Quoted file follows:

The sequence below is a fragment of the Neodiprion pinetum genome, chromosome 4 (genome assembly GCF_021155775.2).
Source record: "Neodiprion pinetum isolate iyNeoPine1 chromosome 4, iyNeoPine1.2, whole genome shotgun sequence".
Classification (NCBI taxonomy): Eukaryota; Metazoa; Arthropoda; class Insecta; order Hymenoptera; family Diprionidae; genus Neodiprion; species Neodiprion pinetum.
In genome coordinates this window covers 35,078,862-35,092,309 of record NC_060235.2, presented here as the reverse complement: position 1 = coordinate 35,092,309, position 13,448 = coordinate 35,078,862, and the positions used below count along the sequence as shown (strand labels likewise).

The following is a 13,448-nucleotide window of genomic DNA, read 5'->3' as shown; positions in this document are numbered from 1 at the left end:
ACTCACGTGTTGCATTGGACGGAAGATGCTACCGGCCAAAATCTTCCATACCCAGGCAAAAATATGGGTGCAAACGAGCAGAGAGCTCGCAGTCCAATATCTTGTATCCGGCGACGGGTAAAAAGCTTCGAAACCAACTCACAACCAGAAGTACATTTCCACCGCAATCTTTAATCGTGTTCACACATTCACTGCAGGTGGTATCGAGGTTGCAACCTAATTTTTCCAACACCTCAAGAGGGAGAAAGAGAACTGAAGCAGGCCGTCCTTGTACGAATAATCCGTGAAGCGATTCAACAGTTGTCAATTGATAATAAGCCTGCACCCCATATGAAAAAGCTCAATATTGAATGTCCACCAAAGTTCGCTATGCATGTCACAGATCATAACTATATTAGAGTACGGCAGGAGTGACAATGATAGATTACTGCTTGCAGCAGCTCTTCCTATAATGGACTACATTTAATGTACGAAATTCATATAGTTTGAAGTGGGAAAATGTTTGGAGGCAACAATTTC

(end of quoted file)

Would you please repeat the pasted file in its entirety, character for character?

The sequence below is a fragment of the Neodiprion pinetum genome, chromosome 4 (genome assembly GCF_021155775.2).
Source record: "Neodiprion pinetum isolate iyNeoPine1 chromosome 4, iyNeoPine1.2, whole genome shotgun sequence".
Classification (NCBI taxonomy): Eukaryota; Metazoa; Arthropoda; class Insecta; order Hymenoptera; family Diprionidae; genus Neodiprion; species Neodiprion pinetum.
In genome coordinates this window covers 35,078,862-35,092,309 of record NC_060235.2, presented here as the reverse complement: position 1 = coordinate 35,092,309, position 13,448 = coordinate 35,078,862, and the positions used below count along the sequence as shown (strand labels likewise).

The following is a 13,448-nucleotide window of genomic DNA, read 5'->3' as shown; positions in this document are numbered from 1 at the left end:
ACTCACGTGTTGCATTGGACGGAAGATGCTACCGGCCAAAATCTTCCATACCCAGGCAAAAATATGGGTGCAAACGAGCAGAGAGCTCGCAGTCCAATATCTTGTATCCGGCGACGGGTAAAAAGCTTCGAAACCAACTCACAACCAGAAGTACATTTCCACCGCAATCTTTAATCGTGTTCACACATTCACTGCAGGTGGTATCGAGGTTGCAACCTAATTTTTCCAACACCTCAAGAGGGAGAAAGAGAACTGAAGCAGGCCGTCCTTGTACGAATAATCCGTGAAGCGATTCAACAGTTGTCAATTGATAATAAGCCTGCACCCCATATGAAAAAGCTCAATATTGAATGTCCACCAAAGTTCGCTATGCATGTCACAGATCATAACTATATTAGAGTACGGCAGGAGTGACAATGATAGATTACTGCTTGCAGCAGCTCTTCCTATAATGGACTACATTTAATGTACGAAATTCATATAGTTTGAAGTGGGAAAATGTTTGGAGGCAACAATTTC